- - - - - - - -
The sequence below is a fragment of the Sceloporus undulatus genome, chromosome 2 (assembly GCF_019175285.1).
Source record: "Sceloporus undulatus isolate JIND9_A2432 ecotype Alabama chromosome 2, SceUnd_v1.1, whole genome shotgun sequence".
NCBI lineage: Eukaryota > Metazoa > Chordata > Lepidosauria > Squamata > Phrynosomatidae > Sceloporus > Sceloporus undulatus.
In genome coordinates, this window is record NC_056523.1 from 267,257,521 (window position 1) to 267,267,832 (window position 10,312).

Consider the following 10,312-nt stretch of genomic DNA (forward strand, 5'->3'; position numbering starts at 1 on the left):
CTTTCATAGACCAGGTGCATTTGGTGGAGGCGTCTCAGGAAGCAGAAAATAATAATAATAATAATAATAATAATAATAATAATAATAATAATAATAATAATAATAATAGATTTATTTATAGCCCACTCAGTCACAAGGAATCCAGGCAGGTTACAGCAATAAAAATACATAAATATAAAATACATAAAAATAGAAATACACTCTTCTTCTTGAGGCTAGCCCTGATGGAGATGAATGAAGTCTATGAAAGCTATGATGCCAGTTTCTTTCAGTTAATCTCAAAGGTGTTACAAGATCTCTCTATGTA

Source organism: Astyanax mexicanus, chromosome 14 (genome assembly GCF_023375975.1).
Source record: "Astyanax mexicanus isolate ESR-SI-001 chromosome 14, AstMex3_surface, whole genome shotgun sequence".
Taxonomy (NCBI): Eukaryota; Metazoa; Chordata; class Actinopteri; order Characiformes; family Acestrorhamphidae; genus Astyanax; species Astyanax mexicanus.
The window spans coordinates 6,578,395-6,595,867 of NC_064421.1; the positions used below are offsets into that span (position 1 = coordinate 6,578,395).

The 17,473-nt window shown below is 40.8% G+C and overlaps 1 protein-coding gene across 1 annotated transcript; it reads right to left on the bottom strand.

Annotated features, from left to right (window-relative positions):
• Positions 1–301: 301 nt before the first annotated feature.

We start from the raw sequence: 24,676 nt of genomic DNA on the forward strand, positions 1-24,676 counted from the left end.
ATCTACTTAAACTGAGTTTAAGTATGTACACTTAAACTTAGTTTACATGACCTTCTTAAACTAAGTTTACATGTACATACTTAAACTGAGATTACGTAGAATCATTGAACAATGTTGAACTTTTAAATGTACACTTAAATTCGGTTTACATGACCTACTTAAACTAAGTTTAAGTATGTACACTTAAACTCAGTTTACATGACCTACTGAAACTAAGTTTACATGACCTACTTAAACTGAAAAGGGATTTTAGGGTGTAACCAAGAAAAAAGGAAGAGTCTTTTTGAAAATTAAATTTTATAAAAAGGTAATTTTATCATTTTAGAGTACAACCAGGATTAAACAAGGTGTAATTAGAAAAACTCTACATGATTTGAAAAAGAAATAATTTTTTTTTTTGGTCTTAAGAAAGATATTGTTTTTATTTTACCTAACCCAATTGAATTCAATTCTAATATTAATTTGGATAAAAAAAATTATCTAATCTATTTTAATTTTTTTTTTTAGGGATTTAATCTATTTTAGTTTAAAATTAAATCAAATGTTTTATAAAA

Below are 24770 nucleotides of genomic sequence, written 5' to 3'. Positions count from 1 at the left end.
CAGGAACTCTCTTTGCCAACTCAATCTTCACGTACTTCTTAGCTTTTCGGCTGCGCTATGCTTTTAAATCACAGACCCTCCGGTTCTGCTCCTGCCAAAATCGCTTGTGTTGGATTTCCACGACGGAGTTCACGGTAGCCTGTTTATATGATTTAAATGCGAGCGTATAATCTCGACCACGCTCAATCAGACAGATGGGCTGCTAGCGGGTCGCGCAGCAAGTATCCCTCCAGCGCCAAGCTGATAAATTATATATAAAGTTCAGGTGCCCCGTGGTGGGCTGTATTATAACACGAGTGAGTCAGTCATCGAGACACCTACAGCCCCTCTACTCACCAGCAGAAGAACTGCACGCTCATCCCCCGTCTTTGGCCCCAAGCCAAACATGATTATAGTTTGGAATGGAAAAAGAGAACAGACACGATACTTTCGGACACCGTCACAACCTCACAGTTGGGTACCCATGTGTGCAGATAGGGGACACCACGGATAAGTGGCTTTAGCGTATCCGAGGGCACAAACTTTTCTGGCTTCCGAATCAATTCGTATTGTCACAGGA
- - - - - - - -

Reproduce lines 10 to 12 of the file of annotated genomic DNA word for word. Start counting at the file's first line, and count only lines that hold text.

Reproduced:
The window spans coordinates 6,578,395-6,595,867 of NC_064421.1; the positions used below are offsets into that span (position 1 = coordinate 6,578,395).

The 17,473-nt window shown below is 40.8% G+C and overlaps 1 protein-coding gene across 1 annotated transcript; it reads right to left on the bottom strand.

Annotated features, from left to right (window-relative positions):